Sealing versus Slaughterhouse: Part 2

Home/Sealing versus Slaughterhouse: Part 2

(Continued: Part 2)

An Open Abattoir
Compare this with the open abattoir that is the commercial seal hunt. Seals are in their natural habitat prior to being killed. They are not crowded into cages, trapped, or transported. They are simply on the ice and in their natural environment as they always are. Sealers come to the seal, and not the other way around. The animals are under no visible stress. In fact, most seals are completely docile as they are used to being predators of the ice and ocean, not prey. The harp seal’s skull is smaller and thinner than any cattle or pig or other livestock, and therefore easily crushed. High velocity bullets and rifles in the hands of an experienced sealer can quickly deliver a shot that causes more damage to the seal’s skull (regardless of age) and brain matter than a captive bolt pistol on livestock.

The humaneness of the hunt is exemplified even more so by usage of the hakapik. The hakapik is a fail safe weapon for killing seals, and was designed specifically as such. Seals less than one year old (which in turn have considerably thinner, weaker skulls) are rendered unconscious or “stunned” by a single blow. Multiple blows are often administered to completely destroy the skull, cerebrum, cerebellum, and sever the brain stem ensuring death before exsanguination, something a captive bolt cannot and does not do. Seals are bled, but the animal is undoubtedly dead before the process begins. It can then be argued that seals are slaughtered quicker and more effectively than livestock in commercial slaughterhouses. The skull and contents destroyed and palpated to verify that sufficient damage has been inflicted, the eye is touched to ensure that not even involuntary reflexes and/or electricity is active in the body, and they are bled for a minimum of one minute before being pelted. By comparison with commercial slaughter, the process is about as humane as any type of slaughter gets.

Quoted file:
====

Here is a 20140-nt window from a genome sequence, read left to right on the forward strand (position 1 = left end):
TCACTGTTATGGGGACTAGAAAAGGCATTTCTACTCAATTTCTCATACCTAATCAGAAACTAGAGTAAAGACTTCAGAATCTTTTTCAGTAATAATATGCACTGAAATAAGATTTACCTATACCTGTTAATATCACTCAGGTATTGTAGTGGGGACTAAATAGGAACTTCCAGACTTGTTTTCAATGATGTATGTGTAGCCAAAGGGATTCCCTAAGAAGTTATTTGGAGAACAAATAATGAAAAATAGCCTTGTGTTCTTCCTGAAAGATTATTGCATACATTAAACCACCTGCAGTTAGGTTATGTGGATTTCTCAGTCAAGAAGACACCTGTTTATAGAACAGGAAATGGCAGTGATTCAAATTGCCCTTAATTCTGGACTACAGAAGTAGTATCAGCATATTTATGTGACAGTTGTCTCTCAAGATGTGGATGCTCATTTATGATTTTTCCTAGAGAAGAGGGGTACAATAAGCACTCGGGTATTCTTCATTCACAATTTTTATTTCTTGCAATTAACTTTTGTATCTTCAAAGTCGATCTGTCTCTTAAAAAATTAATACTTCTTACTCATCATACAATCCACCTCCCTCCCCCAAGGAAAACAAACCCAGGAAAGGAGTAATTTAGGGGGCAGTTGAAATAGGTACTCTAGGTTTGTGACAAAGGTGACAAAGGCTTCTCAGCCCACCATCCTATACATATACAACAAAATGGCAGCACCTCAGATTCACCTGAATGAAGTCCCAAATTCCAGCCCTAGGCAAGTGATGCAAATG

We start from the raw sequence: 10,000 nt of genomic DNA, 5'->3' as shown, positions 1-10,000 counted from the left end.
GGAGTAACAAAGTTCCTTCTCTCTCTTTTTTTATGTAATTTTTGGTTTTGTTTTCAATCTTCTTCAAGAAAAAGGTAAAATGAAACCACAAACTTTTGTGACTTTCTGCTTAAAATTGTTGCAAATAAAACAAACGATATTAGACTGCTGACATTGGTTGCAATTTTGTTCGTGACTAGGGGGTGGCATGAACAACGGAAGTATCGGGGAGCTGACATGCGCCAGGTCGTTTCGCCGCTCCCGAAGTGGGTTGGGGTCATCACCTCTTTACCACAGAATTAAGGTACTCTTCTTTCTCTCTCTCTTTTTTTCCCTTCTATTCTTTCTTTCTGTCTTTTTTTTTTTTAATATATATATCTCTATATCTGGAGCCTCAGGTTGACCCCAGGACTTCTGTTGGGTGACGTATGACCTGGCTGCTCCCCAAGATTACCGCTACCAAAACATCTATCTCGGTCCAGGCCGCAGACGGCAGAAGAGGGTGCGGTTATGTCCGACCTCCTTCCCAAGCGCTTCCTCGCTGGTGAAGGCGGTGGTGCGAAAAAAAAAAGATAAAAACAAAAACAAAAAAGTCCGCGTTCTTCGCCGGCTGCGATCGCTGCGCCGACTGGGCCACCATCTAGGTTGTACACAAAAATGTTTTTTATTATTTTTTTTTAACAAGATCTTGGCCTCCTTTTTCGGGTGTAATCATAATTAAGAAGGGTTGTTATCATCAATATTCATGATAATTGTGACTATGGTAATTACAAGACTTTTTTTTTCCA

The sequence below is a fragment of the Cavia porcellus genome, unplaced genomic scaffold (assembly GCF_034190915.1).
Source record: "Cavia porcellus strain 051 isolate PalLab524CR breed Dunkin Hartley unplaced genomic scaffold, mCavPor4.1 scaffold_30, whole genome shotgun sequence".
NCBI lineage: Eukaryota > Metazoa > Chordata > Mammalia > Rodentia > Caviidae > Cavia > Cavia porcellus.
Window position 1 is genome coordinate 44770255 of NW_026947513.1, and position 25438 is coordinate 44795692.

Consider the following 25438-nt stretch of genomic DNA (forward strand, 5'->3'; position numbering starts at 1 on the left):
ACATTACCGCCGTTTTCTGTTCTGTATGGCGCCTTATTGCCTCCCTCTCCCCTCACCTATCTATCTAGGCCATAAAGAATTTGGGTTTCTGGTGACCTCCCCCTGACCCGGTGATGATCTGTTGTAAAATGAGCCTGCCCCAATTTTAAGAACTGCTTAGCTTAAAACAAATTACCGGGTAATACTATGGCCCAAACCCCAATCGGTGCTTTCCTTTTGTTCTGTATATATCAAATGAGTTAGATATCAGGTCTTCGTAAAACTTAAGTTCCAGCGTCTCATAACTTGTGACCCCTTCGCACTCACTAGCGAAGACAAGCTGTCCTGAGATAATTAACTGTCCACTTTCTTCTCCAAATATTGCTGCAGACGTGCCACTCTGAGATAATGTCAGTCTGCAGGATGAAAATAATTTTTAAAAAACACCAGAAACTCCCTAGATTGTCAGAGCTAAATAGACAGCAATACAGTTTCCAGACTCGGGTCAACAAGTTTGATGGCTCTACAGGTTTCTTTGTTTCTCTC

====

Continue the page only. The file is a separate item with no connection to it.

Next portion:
So why the public outcry and protest against such a humane slaughter? It is based entirely on emotion and cultural imperialism. You can see the slaughter clearly because it takes place in the open and on a white surface, making blood appear much more gruesome. The tools that are used in the hunt are not conventional to the layperson, as many people do not even know what a hakapik is. The pelting and processing takes place in nature, and is not enclosed in walls meant to separate the general public from the kill. These factors combined with the mass propaganda efforts of animal rights groups who deceptively show spliced and altered video, images of the not-hunted whitecoat harp seal and blueback hooded seal, and the positively racist hate campaign perpetrated upon the maritime Canadians who participate in the hunt lead the public to believe that the practice is barbaric. The fact is, it is no more barbaric, and arguably less barbaric than the methods of slaughter that put the meat you regularly consume into those nice, clean, pretty packages at the supermarket.

To separate oneself from the kill, from the violence, the blood, the mess, the gruesome raw humanity of it all, is to lie to oneself. Convincing yourself that the leather on your back or the meat you consume came from animals that were slaughtered “acceptably,” and that the seal hunt is altogether different is essentially a lie. It is the wool pulled over the eyes of the everyday consumer that has lead to the seal hunt being viewed in such a derogatory way. A quote from Dr. Keith Rondald, Dean of the College of Biological Science at the University of Guelph further outlines the staggering humaneness of the hunt:

“From a total of 509 animals examined at this time there was reported to be only one other case of the animal not being rendered unconscious. This appears to be a fantastically high average of humane killing.” (99.82%)”

I am certainly not suggesting that the commercial slaughter of livestock is inhumane. I am merely suggesting that the Canadian Commercial Seal Hunt is more humane. The regulations are tighter and highly controlled for sealing as the sealers are in the view of anyone who cares to watch and document the hunt. The humane stunning practices are more precise and thorough than captive bolt pistols with the hakapik, and just as humane with the rifle in the hands of an experienced marksman. There are fail safe methods for ensuring unconsciousness or death that are never employed in slaughterhouses, and the animal is treated with utmost respect and dignity when compared to livestock slaughtered in abattoirs.

For Canadian sealers to be treated as so many cruel, heartless barbarians and viewed as inferior beings that are incapable of feeling is untrue, unfair, and unjust. Sealers, like slaughterhouse workers, are the means to an end. They tread through the blood and mess of animal slaughter every day to provide the consumer with the aesthetically pleasing finished product. Sealers are skilled hunters and trained professionals, and deserve the same respect that any abattoir worker would get. These people are human beings who are capable of humility, respect, and dignity towards all creatures, especially the seals they hunt.

Evan Vickers

Date: May 04, 2010

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